I think this is the method that people are commonly taught to do in university so just wanted to post this. No map or anything :)
class Solution(object): def toHex(self, num): """ :type num: int :rtype: str 1111...1111 """ if num == 0: return "0" if num < 0: num = -num num ^= 0xffffffff num += 1 hex_str = '' while num > 0: digit = num % 16 if digit < 10: hex_str += str(digit) else: hex_letter = chr(digit - 10 + ord('a')) hex_str += hex_letter num /= 16 return hex_str[::-1]
if num < 0, i am essentially taking the twos compliment of 0, that means I have to invert all the bits and add 1. Unfortunately in python, teh ~ operator does not flip the bits, so i XOR it with a 32 bit integer that is all 1's, which is 0xffffffff, then add 1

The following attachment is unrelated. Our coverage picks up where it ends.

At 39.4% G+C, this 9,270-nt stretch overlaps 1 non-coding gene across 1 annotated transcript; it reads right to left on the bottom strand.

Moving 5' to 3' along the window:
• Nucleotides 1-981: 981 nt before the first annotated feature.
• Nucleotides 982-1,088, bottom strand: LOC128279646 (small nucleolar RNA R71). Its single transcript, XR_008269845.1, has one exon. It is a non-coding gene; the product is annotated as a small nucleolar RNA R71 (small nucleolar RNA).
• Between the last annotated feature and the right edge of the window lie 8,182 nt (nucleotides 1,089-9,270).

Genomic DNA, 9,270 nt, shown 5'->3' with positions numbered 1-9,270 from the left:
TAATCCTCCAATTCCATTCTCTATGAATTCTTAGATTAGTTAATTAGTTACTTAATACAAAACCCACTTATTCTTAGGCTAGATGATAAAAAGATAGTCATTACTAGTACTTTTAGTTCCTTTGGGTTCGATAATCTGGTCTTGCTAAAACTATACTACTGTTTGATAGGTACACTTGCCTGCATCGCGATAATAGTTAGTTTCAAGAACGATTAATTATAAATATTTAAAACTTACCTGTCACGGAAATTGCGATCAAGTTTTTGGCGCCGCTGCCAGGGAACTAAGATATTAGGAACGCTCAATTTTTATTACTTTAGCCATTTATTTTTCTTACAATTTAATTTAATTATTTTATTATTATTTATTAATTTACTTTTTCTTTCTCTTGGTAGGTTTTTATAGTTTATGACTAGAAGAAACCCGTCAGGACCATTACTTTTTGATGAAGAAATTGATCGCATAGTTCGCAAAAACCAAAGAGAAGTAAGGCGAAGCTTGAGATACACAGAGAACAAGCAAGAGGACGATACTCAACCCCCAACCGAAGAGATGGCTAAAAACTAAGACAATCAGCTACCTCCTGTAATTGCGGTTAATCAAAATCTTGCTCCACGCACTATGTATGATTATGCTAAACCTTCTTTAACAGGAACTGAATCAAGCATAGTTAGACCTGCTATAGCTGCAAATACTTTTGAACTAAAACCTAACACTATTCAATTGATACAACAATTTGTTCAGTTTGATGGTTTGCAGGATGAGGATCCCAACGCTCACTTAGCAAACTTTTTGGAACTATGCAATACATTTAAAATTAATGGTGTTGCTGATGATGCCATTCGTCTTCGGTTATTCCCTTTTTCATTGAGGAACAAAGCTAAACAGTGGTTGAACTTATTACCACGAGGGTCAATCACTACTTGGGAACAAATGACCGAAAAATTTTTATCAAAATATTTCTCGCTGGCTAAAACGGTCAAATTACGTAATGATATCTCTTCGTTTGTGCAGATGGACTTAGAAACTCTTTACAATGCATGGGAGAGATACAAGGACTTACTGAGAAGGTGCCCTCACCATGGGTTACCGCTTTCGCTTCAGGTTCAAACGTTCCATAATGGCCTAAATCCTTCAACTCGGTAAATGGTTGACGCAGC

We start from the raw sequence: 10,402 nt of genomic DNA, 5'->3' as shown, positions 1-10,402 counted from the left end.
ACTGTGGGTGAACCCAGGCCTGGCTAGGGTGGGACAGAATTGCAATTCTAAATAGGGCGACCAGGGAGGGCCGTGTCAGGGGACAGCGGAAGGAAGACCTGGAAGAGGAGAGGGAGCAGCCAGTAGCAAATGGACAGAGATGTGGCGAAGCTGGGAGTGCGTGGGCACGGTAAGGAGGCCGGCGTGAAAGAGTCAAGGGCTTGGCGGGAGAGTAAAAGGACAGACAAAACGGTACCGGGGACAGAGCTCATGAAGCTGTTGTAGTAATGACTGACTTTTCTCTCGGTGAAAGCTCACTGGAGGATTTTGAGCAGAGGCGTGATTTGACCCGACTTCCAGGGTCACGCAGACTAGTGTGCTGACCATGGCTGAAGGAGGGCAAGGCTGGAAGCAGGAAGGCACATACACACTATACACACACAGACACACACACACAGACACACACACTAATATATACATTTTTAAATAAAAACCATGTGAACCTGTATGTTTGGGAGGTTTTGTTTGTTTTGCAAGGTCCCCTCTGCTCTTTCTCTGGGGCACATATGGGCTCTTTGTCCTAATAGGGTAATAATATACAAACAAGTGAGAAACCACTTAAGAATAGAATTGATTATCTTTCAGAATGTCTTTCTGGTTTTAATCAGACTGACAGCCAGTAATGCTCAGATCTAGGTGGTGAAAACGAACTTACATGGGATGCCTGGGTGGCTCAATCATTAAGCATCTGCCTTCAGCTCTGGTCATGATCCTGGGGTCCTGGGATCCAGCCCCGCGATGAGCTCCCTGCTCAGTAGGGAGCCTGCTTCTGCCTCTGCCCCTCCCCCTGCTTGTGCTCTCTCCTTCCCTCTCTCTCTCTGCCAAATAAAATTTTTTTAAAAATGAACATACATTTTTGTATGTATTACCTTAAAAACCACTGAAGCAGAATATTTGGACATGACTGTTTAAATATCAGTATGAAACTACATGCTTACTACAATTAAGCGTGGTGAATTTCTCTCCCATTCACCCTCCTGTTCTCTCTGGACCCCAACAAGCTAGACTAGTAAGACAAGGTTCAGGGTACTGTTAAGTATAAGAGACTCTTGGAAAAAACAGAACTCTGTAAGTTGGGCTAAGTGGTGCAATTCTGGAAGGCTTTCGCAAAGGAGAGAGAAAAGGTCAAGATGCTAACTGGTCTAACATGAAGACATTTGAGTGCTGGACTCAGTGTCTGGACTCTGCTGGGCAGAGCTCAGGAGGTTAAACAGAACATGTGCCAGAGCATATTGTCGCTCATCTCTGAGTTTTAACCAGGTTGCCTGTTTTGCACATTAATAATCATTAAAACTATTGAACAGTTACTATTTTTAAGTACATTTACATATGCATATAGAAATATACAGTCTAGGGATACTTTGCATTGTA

Wouldn't that still be the same negative number?
For example, if num = -2, which is 0xFFFFFFFD
after taking -num, it becomes +2, which is 0x00000002
you xor it with 0xFFFFFFFF, which makes num = 0xFFFFFFFC
and then you increment it by 1, which makes num 0xFFFFFFFD now. This is exactly the same number as it is before and it is still negative.
I have to convert it to a positive equivalent since the 2nd loop is while the number is > 0
I just tried what you said in the python shell like so: http://imgur.com/a/A5SEl
seems like python does not make it a negative number
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